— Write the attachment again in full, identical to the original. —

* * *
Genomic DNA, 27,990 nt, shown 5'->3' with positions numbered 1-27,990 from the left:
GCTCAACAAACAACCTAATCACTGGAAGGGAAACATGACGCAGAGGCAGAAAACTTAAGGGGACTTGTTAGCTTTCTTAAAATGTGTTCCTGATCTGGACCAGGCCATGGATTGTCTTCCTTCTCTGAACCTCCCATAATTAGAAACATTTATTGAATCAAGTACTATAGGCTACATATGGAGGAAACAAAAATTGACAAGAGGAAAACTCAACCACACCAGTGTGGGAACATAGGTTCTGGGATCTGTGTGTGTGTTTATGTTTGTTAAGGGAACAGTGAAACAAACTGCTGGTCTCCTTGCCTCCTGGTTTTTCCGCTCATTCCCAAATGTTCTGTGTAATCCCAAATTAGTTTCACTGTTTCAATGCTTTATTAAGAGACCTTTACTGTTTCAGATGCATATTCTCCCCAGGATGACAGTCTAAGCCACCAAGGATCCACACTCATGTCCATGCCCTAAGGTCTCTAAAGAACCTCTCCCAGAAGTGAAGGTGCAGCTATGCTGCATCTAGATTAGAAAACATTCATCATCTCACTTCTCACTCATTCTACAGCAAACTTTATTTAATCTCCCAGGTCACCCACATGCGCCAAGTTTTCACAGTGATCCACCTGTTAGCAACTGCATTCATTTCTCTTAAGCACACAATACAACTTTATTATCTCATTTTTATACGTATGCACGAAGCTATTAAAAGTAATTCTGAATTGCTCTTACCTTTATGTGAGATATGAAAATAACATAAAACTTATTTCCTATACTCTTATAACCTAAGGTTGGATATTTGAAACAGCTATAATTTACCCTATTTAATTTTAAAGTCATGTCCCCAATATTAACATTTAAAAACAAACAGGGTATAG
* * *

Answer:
Genomic DNA, 27,990 nt, shown 5'->3' with positions numbered 1-27,990 from the left:
GCTCAACAAACAACCTAATCACTGGAAGGGAAACATGACGCAGAGGCAGAAAACTTAAGGGGACTTGTTAGCTTTCTTAAAATGTGTTCCTGATCTGGACCAGGCCATGGATTGTCTTCCTTCTCTGAACCTCCCATAATTAGAAACATTTATTGAATCAAGTACTATAGGCTACATATGGAGGAAACAAAAATTGACAAGAGGAAAACTCAACCACACCAGTGTGGGAACATAGGTTCTGGGATCTGTGTGTGTGTTTATGTTTGTTAAGGGAACAGTGAAACAAACTGCTGGTCTCCTTGCCTCCTGGTTTTTCCGCTCATTCCCAAATGTTCTGTGTAATCCCAAATTAGTTTCACTGTTTCAATGCTTTATTAAGAGACCTTTACTGTTTCAGATGCATATTCTCCCCAGGATGACAGTCTAAGCCACCAAGGATCCACACTCATGTCCATGCCCTAAGGTCTCTAAAGAACCTCTCCCAGAAGTGAAGGTGCAGCTATGCTGCATCTAGATTAGAAAACATTCATCATCTCACTTCTCACTCATTCTACAGCAAACTTTATTTAATCTCCCAGGTCACCCACATGCGCCAAGTTTTCACAGTGATCCACCTGTTAGCAACTGCATTCATTTCTCTTAAGCACACAATACAACTTTATTATCTCATTTTTATACGTATGCACGAAGCTATTAAAAGTAATTCTGAATTGCTCTTACCTTTATGTGAGATATGAAAATAACATAAAACTTATTTCCTATACTCTTATAACCTAAGGTTGGATATTTGAAACAGCTATAATTTACCCTATTTAATTTTAAAGTCATGTCCCCAATATTAACATTTAAAAACAAACAGGGTATAG